A few weeks ago, I finished teaching a teacher training in Strasbourg, France. On our last day, as we were doing a very emotional closing circle, I asked the students to tell me which sutra resonated the most with them. During the training, we discuss and study the Yoga Sutras of Patanjali which a is book describing the philosophy of yoga. It is a text trying to answer the questions on how our mind works and how to be less affected by our thoughts so we can find the state of yoga; a state of serenity. It is very methodic; giving practical tools to help us on our spiritual path.
A sutra is a short aphorism.
Side note: for those of you who may not know, the physical practice (what we call yoga but should be really called asana) is only the tip of the iceberg of what yoga represents. The asanas are only one of the 8 limbs of yoga, the 7 others have to do with our relations to others, to ourselves, to the breath and to the mind.
There are a lot of emotions during the training and the closing circle. The intensity of the days but also the discoveries the students make about themselves physically and mentally always bring a lot of feelings back up. Emotions are also running high because of how strongly and deeply people connect to one another during these weeks. It’s so beautiful to witness.
I, myself, took my training more than a decade ago and to this day 2 of the people I met then are still my very good friends.
As I was listening to every student explaining which sutra impacted him/her the most, I was fascinated to see that the sutras had a very profound effect on each of them. That makes me so happy because I remember at the time how they had a deep impact on me. I discovered the sutras when I was studying yoga in India and they talked to me very profoundly even though I couldn’t understand everything. And now every time I read them, there is something else grabbing my attention and allowing me to become a better person.
Each trainee was coming up with different sutras which was even more exciting for it means they resonated deeply with them and left a personal trace.
My turn came and two things came to mind at that moment.
First, sutra 2.14 which explains that our happiness depends our ourselves. In the commentary of Swami Satchidananda, it is said: “A happy or unhappy life is your own creation. Nobody else is responsible. You are your own best friend as well as your worst enemy”
In the past, I used to blame others or my circumstances for my situation. It’s so easy to put the blame or the fault on something else or someone else. That way, we don’t have to deal with the situation because it’s not our fault. I think for me it started this way as a lack of awareness, also as a lack of confidence and most likely as well as a way to put the burden on someone else’s shoulders. It’s in a way a coward act since we’d rather endure the situation rather than take actions. What the yoga sutras taught me is that the circumstances may not be perfect, there will always be some challenging situations and while I may not have the control over these situations, I always have the control of my reactions towards them. It may not sound like a lot but it is actually huge.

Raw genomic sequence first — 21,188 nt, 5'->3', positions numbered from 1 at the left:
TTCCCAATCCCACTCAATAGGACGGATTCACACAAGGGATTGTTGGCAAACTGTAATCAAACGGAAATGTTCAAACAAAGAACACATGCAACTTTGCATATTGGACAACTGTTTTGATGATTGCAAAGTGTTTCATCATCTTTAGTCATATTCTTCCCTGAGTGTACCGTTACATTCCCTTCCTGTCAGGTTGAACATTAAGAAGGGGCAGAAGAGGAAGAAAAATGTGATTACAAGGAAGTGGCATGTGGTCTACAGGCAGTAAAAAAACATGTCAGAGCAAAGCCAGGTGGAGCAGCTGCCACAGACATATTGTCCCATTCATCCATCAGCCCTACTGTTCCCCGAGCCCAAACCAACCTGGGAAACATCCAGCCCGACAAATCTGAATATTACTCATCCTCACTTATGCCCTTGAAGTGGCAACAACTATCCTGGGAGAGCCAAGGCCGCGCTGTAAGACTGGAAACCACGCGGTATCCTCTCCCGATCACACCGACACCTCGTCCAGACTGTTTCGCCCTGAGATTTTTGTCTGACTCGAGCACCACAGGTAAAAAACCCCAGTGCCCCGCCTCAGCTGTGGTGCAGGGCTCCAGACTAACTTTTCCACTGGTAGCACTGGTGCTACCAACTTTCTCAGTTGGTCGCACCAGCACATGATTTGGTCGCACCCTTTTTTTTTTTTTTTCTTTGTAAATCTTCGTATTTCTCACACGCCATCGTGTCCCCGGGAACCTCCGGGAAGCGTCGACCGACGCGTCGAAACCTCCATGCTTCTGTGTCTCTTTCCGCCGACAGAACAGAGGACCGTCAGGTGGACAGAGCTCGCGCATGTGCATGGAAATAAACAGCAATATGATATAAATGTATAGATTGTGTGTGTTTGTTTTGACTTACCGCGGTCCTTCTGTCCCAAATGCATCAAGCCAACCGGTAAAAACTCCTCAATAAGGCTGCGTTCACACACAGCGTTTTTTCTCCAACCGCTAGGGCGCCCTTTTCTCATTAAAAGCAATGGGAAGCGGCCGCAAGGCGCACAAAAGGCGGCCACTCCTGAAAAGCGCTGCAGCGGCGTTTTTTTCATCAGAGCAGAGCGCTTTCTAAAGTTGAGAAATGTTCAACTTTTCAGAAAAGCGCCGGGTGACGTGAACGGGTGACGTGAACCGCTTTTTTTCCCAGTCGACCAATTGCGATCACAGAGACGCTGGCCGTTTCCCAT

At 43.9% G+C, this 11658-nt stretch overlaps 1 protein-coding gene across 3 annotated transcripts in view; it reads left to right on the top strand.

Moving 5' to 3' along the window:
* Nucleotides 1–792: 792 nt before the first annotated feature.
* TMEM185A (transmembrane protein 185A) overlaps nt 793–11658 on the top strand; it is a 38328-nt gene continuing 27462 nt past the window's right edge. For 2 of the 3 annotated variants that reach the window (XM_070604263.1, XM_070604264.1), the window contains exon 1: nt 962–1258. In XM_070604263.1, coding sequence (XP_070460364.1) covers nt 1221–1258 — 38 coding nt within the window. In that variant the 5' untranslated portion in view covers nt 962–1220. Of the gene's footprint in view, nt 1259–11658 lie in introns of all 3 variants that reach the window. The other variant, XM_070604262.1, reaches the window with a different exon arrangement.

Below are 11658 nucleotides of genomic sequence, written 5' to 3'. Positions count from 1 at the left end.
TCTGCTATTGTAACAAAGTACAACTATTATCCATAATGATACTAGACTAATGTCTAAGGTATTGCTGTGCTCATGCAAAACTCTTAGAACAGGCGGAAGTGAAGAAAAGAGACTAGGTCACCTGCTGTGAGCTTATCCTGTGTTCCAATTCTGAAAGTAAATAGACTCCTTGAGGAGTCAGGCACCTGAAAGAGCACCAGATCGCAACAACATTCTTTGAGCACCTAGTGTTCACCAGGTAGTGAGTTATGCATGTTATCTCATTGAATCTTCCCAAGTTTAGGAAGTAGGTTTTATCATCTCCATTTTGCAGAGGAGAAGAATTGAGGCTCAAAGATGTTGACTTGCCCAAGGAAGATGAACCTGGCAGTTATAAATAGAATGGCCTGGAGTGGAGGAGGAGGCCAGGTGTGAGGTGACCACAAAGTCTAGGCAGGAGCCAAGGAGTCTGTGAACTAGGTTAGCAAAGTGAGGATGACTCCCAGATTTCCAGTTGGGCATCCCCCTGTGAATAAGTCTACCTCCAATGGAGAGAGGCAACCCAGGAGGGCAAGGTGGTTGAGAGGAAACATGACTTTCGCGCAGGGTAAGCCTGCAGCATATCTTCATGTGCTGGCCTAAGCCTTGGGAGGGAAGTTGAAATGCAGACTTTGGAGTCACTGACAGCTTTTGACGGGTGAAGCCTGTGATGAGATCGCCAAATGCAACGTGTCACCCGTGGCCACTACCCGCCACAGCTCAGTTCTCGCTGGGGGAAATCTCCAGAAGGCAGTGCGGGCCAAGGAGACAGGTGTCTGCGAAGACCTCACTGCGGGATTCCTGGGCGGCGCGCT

We all have been in a vicious cycle of negativity and the more blame or fire we add to the situation, the worst it actually becomes.
On the other hand, when I’m able to adapt my reaction to the situation and take the responsibility of my situation I now have the power to make a change. I’m taking control.
I’m not claiming this is an easy task; it is so incredibly hard and requires a lot of courage but the overall outlook on the situation is completely changed and that is so worth it.
The second thing that came to mind during the closing ceremony was the concepts of Purusha and Prakriti which are referred to a lot in several sutras. Prakriti is seen as the Nature with a capital N; meaning everything that is surrounding us (the nature, the buildings, the interior of our home…) and ourselves included. Purusha is referred to as the soul, the pure consciousness.
Nature is always changing; the only constant is, in fact, the change. The 4 seasons, the sky, our pieces of furnitures, our clothes, our bodies, our thoughts… everything is in perpetual evolution.
On the other hand, Purusha is never changing, immuable.
To me, these two concepts are very helpful to ease some tough times I may encounter. Knowing that everything is always fluctuating and that nothing lasts helps me to come back to the present moment (the only moment we have control of) instead of letting my mind spiral into the unknown and worrying future. Whatever situation is happening right now may be completely different tomorrow if I take the time to let it be and find some solutions.
I also find it beautiful and so precious to know that our body is just a vehicle on this life. The house of our soul, our purest self. And our work here, if we are willing to do it, is to discover that pure jewel.
I leave you with one of my favorite quote on yoga by Donna Farhi:
“Yoga is the process of deconstructing all the barriers we may have erected that prevent us from having authentic connections with ourselves and with the world.”
Thank you for reading.